Technology

Virtualization in a Telco Network

Telecommunications networks are invariably built with Network Elements (NE) or nodes performing a myriad of networking functions. Those NEs are interwoven by a web of optical, wireless, or copper-based links, ensuring that data flows between them.

Each network element typically caters for several network functions. Some well-known NEs are for example a router, a base station, a CPE, a firewall, a load balancer, a security gateway, a Wi-Fi access point (Figure 1), a Home Location Register etc.

What is virtualization in a telco context?

Traditional network elements and telco networks are created using purpose-built, dedicated hardware with proprietary, vendor-specific firmware on top. Those traditional network appliances are also referred to as “monolithic”, denoting that the HW and SW (in fact FW[1]) cannot be separated or disaggregated. More often than not, it is hard or even impossible to add entirely new network functions to a monolithic network element, significantly delaying and increasing the cost for the deployment of new services that depend on new network functions.

Network function virtualization (NFV) – or virtualization in short – comprises the decoupling or disaggregation of the hardware and the software of a network element. All the network functions are implemented entirely in software, and that software runs on any industry-standard generic COTS[2] server or even on private or public cloud infrastructure. The software, which can be supplied by different vendors, just like the hardware, can be decomposed into building blocks that may connect, or chain together, to create and deliver bespoke communication services. This approach precludes any vendor lock-in, in both the HW and the SW domain.

Virtualization in a Telco Network

The paradigm shift of implementing network functions entirely in software and decoupling that software from vendor-specific hardware ensures a flexible network architecture enabling fast and even dynamic service scaling and rapid new service rollouts whilst materially cutting TCO[3].

Virtualization is now!

Network infrastructure virtualization is swiftly advancing from the realm of promising concepts and the proverbial “drawing board” towards being a reality in production networks.

In a recent survey (March 2022) conducted by Light Reading, service providers and other players active in the telecommunications domain are already deeply imbued in the virtualization of their networking assets.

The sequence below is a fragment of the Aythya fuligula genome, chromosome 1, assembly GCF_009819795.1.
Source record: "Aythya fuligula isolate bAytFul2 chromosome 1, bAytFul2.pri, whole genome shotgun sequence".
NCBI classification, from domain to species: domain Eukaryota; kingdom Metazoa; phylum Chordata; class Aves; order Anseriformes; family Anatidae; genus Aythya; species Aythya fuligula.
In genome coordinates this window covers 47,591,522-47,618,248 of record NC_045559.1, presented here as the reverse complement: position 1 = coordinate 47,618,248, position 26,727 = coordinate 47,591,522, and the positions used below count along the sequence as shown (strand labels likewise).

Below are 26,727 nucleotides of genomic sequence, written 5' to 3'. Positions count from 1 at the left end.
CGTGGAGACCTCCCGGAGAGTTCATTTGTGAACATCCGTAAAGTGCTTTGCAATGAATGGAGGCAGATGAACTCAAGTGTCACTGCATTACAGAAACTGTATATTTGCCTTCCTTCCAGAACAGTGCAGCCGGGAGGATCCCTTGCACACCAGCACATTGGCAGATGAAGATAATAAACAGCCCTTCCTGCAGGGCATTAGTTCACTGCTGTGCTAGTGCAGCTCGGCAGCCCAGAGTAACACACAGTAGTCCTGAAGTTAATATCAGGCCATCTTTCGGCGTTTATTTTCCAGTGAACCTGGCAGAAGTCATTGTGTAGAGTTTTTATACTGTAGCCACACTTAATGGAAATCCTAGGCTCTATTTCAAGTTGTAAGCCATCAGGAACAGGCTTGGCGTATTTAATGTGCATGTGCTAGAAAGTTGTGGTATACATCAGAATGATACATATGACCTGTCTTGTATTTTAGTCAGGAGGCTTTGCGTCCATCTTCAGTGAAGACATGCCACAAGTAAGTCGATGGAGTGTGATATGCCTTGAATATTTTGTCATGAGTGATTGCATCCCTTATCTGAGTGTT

Light Reading Survey

 

As can be inferred from Figure 3 above, about 50% of the respondents have virtualized at least parts of their networking infrastructure already. Another 20% believe that they will do so in the next 12 months, and about 1/3 do not have a concrete plan yet.

cloud-native network services

In terms of the next and perhaps ultimate level of virtualization – putting their network in a cloud – the same respondents appear to be less certain at this moment – Figure 4. About 50% are using or plan to use cloud-native network services, whereas the other half either doesn’t know or doesn’t believe that it fits their business.

Some of the benefits of network service or network function virtualization in the cloud are: easy and – if required even dynamic – capacity scaling, simple implementation of (geographical) redundancy and thus very high network availability and the possibility to apply continuous integration, continuous deployment (CI/CD). CI/CD could become a disruptor in the networking and telecommunications business, as it holds the promise of reducing (SW) maintenance cost by up to 90%, according to one MNO[4] industry source.

Virtualization of a 5G network

Let’s consider a 5G (and 4G) network as an example for virtualization in a telecommunications network. The general notion behind telco virtualization is to apply the same concepts that hyperscalers have successfully applied to computation and storage, but now to networking. This virtualization approach aims to accelerate network innovation cycles while at the same time reducing Total Cost of Ownership.

5G core network